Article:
Accurate and reliable in vitro and in vivo models of HIE are of utmost importance in determining the mechanisms of damage and also evaluating the efficacy of potential treatments. The development of a variety of in vitro and in vivo models of HIE have facilitated this process.

Oxygen Glucose Deprivation

Oxygen glucose deprivation is widely used as a relatively convenient in vitro model for ischemia, stroke or HIE, showing similarities with the in vivo models of brain ischemia (Tasca et al., 2015). This primary neural cell or immortalized cell culture model has been used extensively to examine the cellular mechanisms mediating ischemia–reperfusion injury (Rousset et al., 2015; Gao et al., 2019). The OGD model is a simple process that firstly involves changes to the cell culture medium to exclude glucose. The cells are incubated in a hypoxic incubator with decreased O2 and increased N2 levels with a saturated humidity atmosphere at 37°C over a specific period of time. Thus, cultured cells subjected to hypoxia, fuel deprivation and then reoxygenation mimic the scenario of ischemia–reperfusion.

Hypoxia-Ischemia Surgery

The rodent model of neonatal HIE was first validated by Rice et al. (1981) and has since been extensively used to identify mechanisms of brain injury resulting from perinatal HI (Vannucci and Vannucci, 2005). It is also used to test potential therapeutic interventions. The HIE model is a two-step process and involves the ligation of one common carotid artery followed by exposure to a hypoxic environment before restoration to normal atmospheric conditions. Traditional models of HIE have utilized rodents at postnatal day 7–10 as being roughly equivalent to a near-term or term human infant based on electrophysiological, neurochemical, cardiovascular, and metabolic criteria of brain development (Hagberg et al., 1997; Semple et al., 2013). There are a wide variety of HI animal models used to investigate different aspects of HIE. Examples of this include; rodents (Recker et al., 2009), rabbits (Derrick et al., 2004), term piglet (Rocha-Ferreira et al., 2016, 2017), preterm sheep (Nitsos et al., 2014), and non-human primates (Juul et al., 2007). To date, existing preclinical data using diabetes drugs as a treatment for HIE have only been performed on rodent models. Furthermore, rodents have limitations in simulating the range, accuracy, and physiology of clinical HI and the relevant systems neuropathology that contribute to the human brain injury pattern. Large animal models of perinatal HI can better replicate the conditions of human HIE (Koehler et al., 2018).Therefore, the availability of these larger animal models of HIE are an invaluable tool to evaluate the therapeutic efficacy of these candidate diabetes drugs prior to any clinical trials.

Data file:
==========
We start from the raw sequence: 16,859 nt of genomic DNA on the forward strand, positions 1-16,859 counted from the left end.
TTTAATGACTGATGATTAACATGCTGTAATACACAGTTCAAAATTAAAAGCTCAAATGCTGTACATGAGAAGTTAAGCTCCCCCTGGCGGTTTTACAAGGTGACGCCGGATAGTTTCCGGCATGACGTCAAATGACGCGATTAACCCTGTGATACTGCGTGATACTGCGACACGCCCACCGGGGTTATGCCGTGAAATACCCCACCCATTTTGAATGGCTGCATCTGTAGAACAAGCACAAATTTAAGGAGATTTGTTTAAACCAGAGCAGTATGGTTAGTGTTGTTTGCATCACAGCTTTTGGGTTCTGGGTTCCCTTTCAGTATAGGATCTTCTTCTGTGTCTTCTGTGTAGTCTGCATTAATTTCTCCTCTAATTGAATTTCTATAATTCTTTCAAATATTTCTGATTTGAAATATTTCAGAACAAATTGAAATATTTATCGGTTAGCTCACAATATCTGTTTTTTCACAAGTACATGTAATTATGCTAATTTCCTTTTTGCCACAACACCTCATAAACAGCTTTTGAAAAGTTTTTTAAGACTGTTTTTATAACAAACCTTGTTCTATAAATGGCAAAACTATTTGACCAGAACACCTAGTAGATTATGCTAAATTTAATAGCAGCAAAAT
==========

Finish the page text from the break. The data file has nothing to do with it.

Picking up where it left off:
Diabetes Drugs and Neurological Diseases

Pharmacologic therapy of T2DM has changed dramatically in the last 10 years, with new drugs and drug classes becoming available. Among the different categories of therapies for T2DM, metformin serves as the first line drug whereas other hypoglycaemic agents (SUR, thiazolidine, DPP4 inhibitor, incretin) are used as second line therapies, or in combination with metformin. Over the past three decades, numerous epidemiological studies have shown a clear association between T2DM and an increased risk of developing neurological disorders (NDs) such as AD (Li et al., 2015), PD (Khan et al., 2014), epilepsy/seizure (Yun and Xuefeng, 2013), and stroke (Putaala et al., 2011).